Former Treasury Secretary Larry Summers, for example, tweeted: “Student loan debt relief is spending that raises demand and increases inflation. It consumes resources that could be better used helping those who did not, for whatever reason, have the chance to attend college.”
However, analysts on Wall Street say the amount of debt wiped out through the relief program ($400 billion) would not give a big boost to people’s incomes in aggregate, and would thus have a small impact on inflation. At the time, they said that the effects on inflation would be further reduced when some people do have to start repaying their balances in January (a deadline that has since been extended).
Longer-term, Jones said that the prospect of forgiving student debt has some economists concerned over the issue of “moral hazard,” or the notion that students might make riskier choices if they think their debt will end up being forgiven.
We see that concept being talked about in the recent Silicon Valley Bank crisis, where experts pointed out that covering a bank’s deposits could encourage them to invest in riskier assets.
“If the Education Department continues to make new student loans after a round of mass loan cancellation, borrowers will be justified — and probably correct — in assuming that another bout of forgiveness will happen sometime in the future,” wrote one Forbes contributor. “In economic terms, the expected cost of borrowing will be lower. Therefore, students will borrow more, and colleges will charge higher tuition.”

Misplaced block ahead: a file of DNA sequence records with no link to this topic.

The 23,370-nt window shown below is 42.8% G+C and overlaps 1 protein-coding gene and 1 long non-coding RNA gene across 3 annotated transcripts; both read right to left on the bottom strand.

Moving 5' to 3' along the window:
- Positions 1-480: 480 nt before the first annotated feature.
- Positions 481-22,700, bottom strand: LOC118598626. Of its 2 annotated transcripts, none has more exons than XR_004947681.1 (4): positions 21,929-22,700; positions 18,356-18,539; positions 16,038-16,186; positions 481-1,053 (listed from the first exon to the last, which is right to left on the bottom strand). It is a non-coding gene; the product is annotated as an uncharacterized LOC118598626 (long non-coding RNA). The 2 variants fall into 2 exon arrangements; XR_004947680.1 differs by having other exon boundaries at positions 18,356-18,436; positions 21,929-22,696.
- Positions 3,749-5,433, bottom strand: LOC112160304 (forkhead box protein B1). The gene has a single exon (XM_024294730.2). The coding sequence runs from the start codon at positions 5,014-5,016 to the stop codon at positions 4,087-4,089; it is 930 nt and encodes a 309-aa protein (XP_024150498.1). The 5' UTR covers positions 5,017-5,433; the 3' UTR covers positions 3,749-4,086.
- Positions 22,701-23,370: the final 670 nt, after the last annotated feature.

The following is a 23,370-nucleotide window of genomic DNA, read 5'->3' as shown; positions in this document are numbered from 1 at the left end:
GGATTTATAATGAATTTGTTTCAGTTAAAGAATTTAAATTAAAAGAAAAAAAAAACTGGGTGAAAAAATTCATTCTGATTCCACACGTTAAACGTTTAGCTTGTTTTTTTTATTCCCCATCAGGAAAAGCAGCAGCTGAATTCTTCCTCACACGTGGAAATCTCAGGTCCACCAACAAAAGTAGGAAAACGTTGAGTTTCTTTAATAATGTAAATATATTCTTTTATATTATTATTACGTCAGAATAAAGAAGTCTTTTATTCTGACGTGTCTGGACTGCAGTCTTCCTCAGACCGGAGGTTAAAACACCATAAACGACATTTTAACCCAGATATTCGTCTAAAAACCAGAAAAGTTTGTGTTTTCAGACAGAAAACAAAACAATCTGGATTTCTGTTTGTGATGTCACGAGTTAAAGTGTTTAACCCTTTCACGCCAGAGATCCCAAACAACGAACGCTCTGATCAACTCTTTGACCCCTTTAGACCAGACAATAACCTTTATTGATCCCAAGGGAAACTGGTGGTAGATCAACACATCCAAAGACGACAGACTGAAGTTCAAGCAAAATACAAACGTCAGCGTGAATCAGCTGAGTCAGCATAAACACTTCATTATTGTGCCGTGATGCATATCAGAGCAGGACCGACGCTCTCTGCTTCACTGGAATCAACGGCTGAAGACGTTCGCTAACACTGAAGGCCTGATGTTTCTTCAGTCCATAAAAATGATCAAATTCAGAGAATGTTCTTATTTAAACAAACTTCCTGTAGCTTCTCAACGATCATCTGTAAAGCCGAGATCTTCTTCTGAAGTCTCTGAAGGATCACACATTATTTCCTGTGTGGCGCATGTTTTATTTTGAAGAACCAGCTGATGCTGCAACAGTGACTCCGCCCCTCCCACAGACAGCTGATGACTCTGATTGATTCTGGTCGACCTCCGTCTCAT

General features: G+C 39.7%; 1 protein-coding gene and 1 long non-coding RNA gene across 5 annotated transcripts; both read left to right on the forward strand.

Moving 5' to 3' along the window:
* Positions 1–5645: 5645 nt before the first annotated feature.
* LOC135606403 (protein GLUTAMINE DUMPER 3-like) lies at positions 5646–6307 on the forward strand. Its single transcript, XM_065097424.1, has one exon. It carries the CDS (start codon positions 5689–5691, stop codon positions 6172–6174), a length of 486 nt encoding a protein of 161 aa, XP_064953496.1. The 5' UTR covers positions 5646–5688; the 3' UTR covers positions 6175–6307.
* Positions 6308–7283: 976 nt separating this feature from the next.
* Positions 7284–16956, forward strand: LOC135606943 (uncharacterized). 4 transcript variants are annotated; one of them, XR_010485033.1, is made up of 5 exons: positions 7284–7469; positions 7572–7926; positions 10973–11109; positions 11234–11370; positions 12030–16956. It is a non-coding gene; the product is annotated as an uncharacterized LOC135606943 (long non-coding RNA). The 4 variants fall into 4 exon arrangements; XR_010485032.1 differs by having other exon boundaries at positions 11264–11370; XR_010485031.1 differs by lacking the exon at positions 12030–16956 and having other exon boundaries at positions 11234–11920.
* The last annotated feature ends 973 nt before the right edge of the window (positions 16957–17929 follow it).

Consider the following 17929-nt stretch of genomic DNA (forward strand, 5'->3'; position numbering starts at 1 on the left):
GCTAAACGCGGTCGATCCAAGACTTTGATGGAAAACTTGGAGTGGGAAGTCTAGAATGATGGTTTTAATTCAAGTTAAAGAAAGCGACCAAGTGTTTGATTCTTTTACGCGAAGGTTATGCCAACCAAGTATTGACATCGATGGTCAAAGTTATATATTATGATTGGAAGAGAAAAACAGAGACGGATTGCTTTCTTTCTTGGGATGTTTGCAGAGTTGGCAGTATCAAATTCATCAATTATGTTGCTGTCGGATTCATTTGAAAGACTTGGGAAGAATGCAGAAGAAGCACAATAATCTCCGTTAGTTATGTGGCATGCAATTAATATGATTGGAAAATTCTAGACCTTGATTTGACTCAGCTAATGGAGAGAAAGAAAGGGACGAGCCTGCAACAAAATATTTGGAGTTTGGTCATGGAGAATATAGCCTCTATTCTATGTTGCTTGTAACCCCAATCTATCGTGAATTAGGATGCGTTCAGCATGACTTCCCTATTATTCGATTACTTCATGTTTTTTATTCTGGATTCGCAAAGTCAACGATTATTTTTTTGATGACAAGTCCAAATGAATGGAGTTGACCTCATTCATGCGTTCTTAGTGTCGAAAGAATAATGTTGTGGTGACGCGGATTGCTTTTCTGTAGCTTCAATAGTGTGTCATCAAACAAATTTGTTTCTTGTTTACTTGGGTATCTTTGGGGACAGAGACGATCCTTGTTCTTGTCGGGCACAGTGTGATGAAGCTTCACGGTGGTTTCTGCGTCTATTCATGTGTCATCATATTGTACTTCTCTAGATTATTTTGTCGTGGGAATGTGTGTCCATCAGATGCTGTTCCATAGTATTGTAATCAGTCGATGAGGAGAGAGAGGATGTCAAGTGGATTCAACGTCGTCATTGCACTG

But some experts, like Kate Padgett Walsh of Iowa State University, say this could be addressed by not just canceling debt, but also implementing programs that minimize future borrowing.
Walsh, writing for The Conversation, said that New Mexico, for example, has offered free tuition scholarships at public colleges and universities.
What would happen if everyone just decided to stop paying?
Student loans cannot be discharged in bankruptcy, so they would still follow you around, pointed out Li of Florida International University.
She said interest on your loans would accrue in the event that you just decided to stop paying. And she noted it would have an impact on your income-to-debt ratio, which lenders take into consideration.
Hillman pointed out that following the Great Recession, some organizers have tried to push for debt strikes, in which people would stop paying their student loan bills.
But, he said, the federal government has a way of penalizing you. It can, for example, garnish your wages and withhold your tax refunds if you default on your student loans.
If everyone stopped trying to pay down the nation’s $1.8 trillion in student debt, Hillman said it’s tough to predict where any extra funds people have would go. But he said perhaps that money would go toward retirement savings or homeownership — or maybe just expenses that people need to get by in their everyday lives.
However, it won’t address the root issues in our higher education system. He thinks one solution would be to provide free college tuition for everyone.
“The cost of attending college is so high, and oftentimes, it’s the nontuition expenses. For example, room and board. It’s just expensive to live in America,” Hillman said. “Even if everybody says, ‘I’m not paying ever again,’ it doesn’t change those underlying structures.”